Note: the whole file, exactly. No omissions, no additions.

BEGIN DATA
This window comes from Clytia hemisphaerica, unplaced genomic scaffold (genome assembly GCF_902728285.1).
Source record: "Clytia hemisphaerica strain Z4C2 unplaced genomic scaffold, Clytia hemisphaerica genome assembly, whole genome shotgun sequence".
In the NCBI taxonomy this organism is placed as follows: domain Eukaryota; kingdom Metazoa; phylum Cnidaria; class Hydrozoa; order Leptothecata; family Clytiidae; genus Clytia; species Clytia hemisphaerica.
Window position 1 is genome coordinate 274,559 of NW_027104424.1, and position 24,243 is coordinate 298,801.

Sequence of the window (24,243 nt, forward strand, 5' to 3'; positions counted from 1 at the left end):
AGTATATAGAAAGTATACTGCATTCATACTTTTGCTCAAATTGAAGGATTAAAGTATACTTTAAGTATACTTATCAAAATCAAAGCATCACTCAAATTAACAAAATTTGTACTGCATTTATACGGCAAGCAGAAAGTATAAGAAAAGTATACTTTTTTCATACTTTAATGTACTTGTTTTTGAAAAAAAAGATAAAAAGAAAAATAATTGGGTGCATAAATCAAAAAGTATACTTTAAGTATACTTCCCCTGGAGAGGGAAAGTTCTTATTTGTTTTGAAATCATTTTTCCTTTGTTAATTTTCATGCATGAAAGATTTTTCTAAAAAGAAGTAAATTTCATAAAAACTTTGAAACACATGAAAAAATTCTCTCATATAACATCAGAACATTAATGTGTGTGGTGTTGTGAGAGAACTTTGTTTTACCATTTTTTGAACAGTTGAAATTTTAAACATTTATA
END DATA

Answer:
This window comes from Clytia hemisphaerica, unplaced genomic scaffold (genome assembly GCF_902728285.1).
Source record: "Clytia hemisphaerica strain Z4C2 unplaced genomic scaffold, Clytia hemisphaerica genome assembly, whole genome shotgun sequence".
In the NCBI taxonomy this organism is placed as follows: domain Eukaryota; kingdom Metazoa; phylum Cnidaria; class Hydrozoa; order Leptothecata; family Clytiidae; genus Clytia; species Clytia hemisphaerica.
Window position 1 is genome coordinate 274,559 of NW_027104424.1, and position 24,243 is coordinate 298,801.

Sequence of the window (24,243 nt, forward strand, 5' to 3'; positions counted from 1 at the left end):
AGTATATAGAAAGTATACTGCATTCATACTTTTGCTCAAATTGAAGGATTAAAGTATACTTTAAGTATACTTATCAAAATCAAAGCATCACTCAAATTAACAAAATTTGTACTGCATTTATACGGCAAGCAGAAAGTATAAGAAAAGTATACTTTTTTCATACTTTAATGTACTTGTTTTTGAAAAAAAAGATAAAAAGAAAAATAATTGGGTGCATAAATCAAAAAGTATACTTTAAGTATACTTCCCCTGGAGAGGGAAAGTTCTTATTTGTTTTGAAATCATTTTTCCTTTGTTAATTTTCATGCATGAAAGATTTTTCTAAAAAGAAGTAAATTTCATAAAAACTTTGAAACACATGAAAAAATTCTCTCATATAACATCAGAACATTAATGTGTGTGGTGTTGTGAGAGAACTTTGTTTTACCATTTTTTGAACAGTTGAAATTTTAAACATTTATA